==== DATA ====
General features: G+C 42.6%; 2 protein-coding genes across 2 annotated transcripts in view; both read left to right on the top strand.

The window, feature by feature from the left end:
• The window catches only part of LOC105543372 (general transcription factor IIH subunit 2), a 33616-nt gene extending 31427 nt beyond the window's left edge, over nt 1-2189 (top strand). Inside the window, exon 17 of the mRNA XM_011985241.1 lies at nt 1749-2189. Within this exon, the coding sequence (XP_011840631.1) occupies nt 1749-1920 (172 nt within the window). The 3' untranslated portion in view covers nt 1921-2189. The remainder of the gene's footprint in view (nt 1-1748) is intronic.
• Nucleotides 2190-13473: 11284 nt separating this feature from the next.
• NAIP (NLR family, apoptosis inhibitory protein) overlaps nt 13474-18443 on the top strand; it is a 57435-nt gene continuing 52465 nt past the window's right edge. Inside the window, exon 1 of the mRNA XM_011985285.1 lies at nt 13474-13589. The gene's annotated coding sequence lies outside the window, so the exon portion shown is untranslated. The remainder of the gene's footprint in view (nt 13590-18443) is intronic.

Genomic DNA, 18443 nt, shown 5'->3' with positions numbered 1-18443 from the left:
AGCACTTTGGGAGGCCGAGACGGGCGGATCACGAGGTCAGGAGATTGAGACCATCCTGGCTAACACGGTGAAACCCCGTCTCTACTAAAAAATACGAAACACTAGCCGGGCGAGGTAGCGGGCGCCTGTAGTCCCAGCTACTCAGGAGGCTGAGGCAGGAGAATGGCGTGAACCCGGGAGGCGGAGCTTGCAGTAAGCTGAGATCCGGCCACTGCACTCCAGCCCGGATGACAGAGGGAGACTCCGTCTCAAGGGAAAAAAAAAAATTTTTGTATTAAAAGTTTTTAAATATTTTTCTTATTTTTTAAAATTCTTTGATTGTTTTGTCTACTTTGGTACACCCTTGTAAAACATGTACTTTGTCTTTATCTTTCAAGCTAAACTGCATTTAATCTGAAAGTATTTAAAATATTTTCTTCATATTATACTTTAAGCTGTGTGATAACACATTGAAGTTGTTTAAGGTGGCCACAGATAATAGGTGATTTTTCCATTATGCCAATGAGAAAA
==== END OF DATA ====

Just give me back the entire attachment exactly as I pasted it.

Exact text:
General features: G+C 42.6%; 2 protein-coding genes across 2 annotated transcripts in view; both read left to right on the top strand.

The window, feature by feature from the left end:
• The window catches only part of LOC105543372 (general transcription factor IIH subunit 2), a 33616-nt gene extending 31427 nt beyond the window's left edge, over nt 1-2189 (top strand). Inside the window, exon 17 of the mRNA XM_011985241.1 lies at nt 1749-2189. Within this exon, the coding sequence (XP_011840631.1) occupies nt 1749-1920 (172 nt within the window). The 3' untranslated portion in view covers nt 1921-2189. The remainder of the gene's footprint in view (nt 1-1748) is intronic.
• Nucleotides 2190-13473: 11284 nt separating this feature from the next.
• NAIP (NLR family, apoptosis inhibitory protein) overlaps nt 13474-18443 on the top strand; it is a 57435-nt gene continuing 52465 nt past the window's right edge. Inside the window, exon 1 of the mRNA XM_011985285.1 lies at nt 13474-13589. The gene's annotated coding sequence lies outside the window, so the exon portion shown is untranslated. The remainder of the gene's footprint in view (nt 13590-18443) is intronic.

Genomic DNA, 18443 nt, shown 5'->3' with positions numbered 1-18443 from the left:
AGCACTTTGGGAGGCCGAGACGGGCGGATCACGAGGTCAGGAGATTGAGACCATCCTGGCTAACACGGTGAAACCCCGTCTCTACTAAAAAATACGAAACACTAGCCGGGCGAGGTAGCGGGCGCCTGTAGTCCCAGCTACTCAGGAGGCTGAGGCAGGAGAATGGCGTGAACCCGGGAGGCGGAGCTTGCAGTAAGCTGAGATCCGGCCACTGCACTCCAGCCCGGATGACAGAGGGAGACTCCGTCTCAAGGGAAAAAAAAAAATTTTTGTATTAAAAGTTTTTAAATATTTTTCTTATTTTTTAAAATTCTTTGATTGTTTTGTCTACTTTGGTACACCCTTGTAAAACATGTACTTTGTCTTTATCTTTCAAGCTAAACTGCATTTAATCTGAAAGTATTTAAAATATTTTCTTCATATTATACTTTAAGCTGTGTGATAACACATTGAAGTTGTTTAAGGTGGCCACAGATAATAGGTGATTTTTCCATTATGCCAATGAGAAAA